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The Members-Only Brewery Has Arrived

February 11, 2021

Story: Aaron Goldfarb

art: Nick Hensley

In the age of direct-to-consumer everything, it was only a matter of time before boutique brewers went subscription-only.

“They are very expensive and sought-after because they only pressed a small amount—they were more regional and hard-to-find,” says Brad Clark, a longtime brewer and avid record collector for 20 years. He’s describing self-published vinyls often known as private press records. “These records were put out by people, not big labels like Capitol Records or Blue Note, who wanted to get this great art out into the world.”

It’s this same philosophy that informs Clark’s latest venture, a members-only brewery aptly named Private Press Brewing. For the bulk of the past two decades, Clark was building the acclaimed barrel-aged beer program at Jackie O’s Brewery in Athens, Ohio, where he served as brewmaster starting in 2006. But as the company grew, he was increasingly removed from the beer-making process. In 2019, he moved to Santa Cruz, California (where his fiancée, Adair Paterno, lives and owns the acclaimed Sante Adairius Rustic Ales), and launched Private Press.

Over the last decade-plus, a number of top-tier breweries have incorporated the concept of members-only clubs into their business strategies; The Bruery launched its Reserve Society in 2010 and The Lost Abbey created the Patron Sinners & Saints club in 2006. But these limited-access clubs rarely represented the entirety of a brewery’s business—until now.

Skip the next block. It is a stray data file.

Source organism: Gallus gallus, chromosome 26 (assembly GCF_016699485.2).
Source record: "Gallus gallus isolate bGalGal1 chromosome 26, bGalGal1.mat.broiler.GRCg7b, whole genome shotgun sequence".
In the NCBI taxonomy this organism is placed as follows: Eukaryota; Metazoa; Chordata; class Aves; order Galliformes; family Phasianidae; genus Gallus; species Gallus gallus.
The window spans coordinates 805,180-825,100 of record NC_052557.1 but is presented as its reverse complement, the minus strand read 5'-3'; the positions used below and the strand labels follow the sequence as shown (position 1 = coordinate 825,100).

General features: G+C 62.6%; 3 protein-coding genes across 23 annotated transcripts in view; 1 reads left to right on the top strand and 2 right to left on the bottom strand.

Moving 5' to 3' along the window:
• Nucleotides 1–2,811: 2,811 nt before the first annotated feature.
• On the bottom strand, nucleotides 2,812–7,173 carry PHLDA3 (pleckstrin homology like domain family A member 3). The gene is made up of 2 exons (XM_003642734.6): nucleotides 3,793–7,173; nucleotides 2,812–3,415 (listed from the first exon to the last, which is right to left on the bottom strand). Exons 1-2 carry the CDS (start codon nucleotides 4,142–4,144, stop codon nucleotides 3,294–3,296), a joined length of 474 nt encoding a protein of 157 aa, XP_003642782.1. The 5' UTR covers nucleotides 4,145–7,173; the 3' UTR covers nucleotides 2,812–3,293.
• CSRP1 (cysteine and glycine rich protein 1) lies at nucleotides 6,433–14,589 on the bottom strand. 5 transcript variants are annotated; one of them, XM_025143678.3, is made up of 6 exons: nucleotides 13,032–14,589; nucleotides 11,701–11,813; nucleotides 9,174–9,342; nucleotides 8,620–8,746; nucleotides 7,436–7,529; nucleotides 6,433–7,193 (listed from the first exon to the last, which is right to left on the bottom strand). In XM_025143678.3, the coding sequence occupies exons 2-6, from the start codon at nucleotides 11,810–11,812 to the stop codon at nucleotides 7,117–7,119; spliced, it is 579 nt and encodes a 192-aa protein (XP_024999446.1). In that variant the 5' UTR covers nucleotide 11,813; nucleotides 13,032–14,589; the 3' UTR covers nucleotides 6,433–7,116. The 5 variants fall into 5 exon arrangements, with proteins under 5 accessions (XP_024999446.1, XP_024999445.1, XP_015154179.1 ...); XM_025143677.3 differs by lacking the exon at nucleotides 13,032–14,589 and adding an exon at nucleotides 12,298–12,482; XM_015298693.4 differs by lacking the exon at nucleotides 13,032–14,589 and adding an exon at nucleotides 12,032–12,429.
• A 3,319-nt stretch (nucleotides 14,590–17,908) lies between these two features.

In recent years, several members-only breweries have arisen, like the spontaneous fermentation–focused Horus Aged Ales in Oceanside, California, Hanabi Lager Co. in Napa Valley, and Floodland Brewing in Seattle. But none are more exclusive than Private Press, who sells 10 annual beer releases strictly to its 600 members.

“Since I had the opportunity to start over, I wanted to create something I could run, instead of something running me,” says Clark. Looking at the extended Bay Area, he saw plenty of IPA breweries and a lot of lager production, yet very few barrel-aged imperial stouts or barleywines—his specialty—on the market. Opting for a members-only model would not only allow him to focus exclusively on the styles he wanted to brew, it wouldn’t step on any other breweries’ toes. “I could make the beers I love, and not take away tap handles, not take away shelf space, not take away taproom customers from other breweries.”

When I talked to Clark on a Wednesday afternoon in late January, he was at his space just blocks from Mitchell’s Cove Beach packing up boxes of beer to ship out. As a one-man operation, he handles every job from aging to blending to labeling bottles, even managing the website and social media channels. Clark, however, does not operate his own brewery, instead he brews his beers or wort (unfermented beer) at other regional breweries, like Alameda’s Faction Brewing, putting the liquid in barrels of his choosing—casks that once held bourbon, apple brandy, Cognac, port, Sauternes, Madeira—and then storing them at his facility until he deems them ready to bottle. He calls each barrel type his “threads”; after a year to 18 months of aging, he weaves the different threads together to create a 1,000-bottle batch.